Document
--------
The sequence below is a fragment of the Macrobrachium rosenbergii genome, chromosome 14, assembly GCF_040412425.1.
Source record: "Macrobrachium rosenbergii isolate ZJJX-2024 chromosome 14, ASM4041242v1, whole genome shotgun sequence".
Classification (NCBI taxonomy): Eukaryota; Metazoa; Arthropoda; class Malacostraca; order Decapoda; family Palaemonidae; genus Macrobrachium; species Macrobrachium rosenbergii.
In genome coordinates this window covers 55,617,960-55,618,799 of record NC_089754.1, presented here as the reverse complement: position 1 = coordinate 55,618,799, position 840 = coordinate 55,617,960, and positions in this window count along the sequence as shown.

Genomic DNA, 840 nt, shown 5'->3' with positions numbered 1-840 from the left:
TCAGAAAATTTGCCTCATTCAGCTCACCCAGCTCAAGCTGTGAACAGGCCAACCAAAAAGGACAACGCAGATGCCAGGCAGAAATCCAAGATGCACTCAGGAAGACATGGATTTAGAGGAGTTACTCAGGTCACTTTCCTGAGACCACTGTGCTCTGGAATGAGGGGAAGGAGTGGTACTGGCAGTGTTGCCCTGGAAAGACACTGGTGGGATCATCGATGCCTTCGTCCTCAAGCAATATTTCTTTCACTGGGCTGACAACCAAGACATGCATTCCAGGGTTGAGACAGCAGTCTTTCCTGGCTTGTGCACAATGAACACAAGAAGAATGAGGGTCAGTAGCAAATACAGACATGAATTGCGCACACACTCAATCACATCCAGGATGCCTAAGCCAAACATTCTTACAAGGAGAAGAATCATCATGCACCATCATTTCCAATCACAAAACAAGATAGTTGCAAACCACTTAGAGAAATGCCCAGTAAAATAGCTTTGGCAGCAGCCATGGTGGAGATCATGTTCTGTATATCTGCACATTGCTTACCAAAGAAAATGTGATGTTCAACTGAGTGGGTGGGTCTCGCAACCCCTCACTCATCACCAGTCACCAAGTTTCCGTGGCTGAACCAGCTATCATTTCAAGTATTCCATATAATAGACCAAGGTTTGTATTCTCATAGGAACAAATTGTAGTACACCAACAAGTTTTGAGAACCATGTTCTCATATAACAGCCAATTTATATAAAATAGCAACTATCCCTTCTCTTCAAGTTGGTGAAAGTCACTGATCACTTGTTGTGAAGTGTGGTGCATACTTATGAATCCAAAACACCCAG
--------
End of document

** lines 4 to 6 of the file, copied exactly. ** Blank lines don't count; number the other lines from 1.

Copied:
In genome coordinates this window covers 55,617,960-55,618,799 of record NC_089754.1, presented here as the reverse complement: position 1 = coordinate 55,618,799, position 840 = coordinate 55,617,960, and positions in this window count along the sequence as shown.

Genomic DNA, 840 nt, shown 5'->3' with positions numbered 1-840 from the left:
TCAGAAAATTTGCCTCATTCAGCTCACCCAGCTCAAGCTGTGAACAGGCCAACCAAAAAGGACAACGCAGATGCCAGGCAGAAATCCAAGATGCACTCAGGAAGACATGGATTTAGAGGAGTTACTCAGGTCACTTTCCTGAGACCACTGTGCTCTGGAATGAGGGGAAGGAGTGGTACTGGCAGTGTTGCCCTGGAAAGACACTGGTGGGATCATCGATGCCTTCGTCCTCAAGCAATATTTCTTTCACTGGGCTGACAACCAAGACATGCATTCCAGGGTTGAGACAGCAGTCTTTCCTGGCTTGTGCACAATGAACACAAGAAGAATGAGGGTCAGTAGCAAATACAGACATGAATTGCGCACACACTCAATCACATCCAGGATGCCTAAGCCAAACATTCTTACAAGGAGAAGAATCATCATGCACCATCATTTCCAATCACAAAACAAGATAGTTGCAAACCACTTAGAGAAATGCCCAGTAAAATAGCTTTGGCAGCAGCCATGGTGGAGATCATGTTCTGTATATCTGCACATTGCTTACCAAAGAAAATGTGATGTTCAACTGAGTGGGTGGGTCTCGCAACCCCTCACTCATCACCAGTCACCAAGTTTCCGTGGCTGAACCAGCTATCATTTCAAGTATTCCATATAATAGACCAAGGTTTGTATTCTCATAGGAACAAATTGTAGTACACCAACAAGTTTTGAGAACCATGTTCTCATATAACAGCCAATTTATATAAAATAGCAACTATCCCTTCTCTTCAAGTTGGTGAAAGTCACTGATCACTTGTTGTGAAGTGTGGTGCATACTTATGAATCCAAAACACCCAG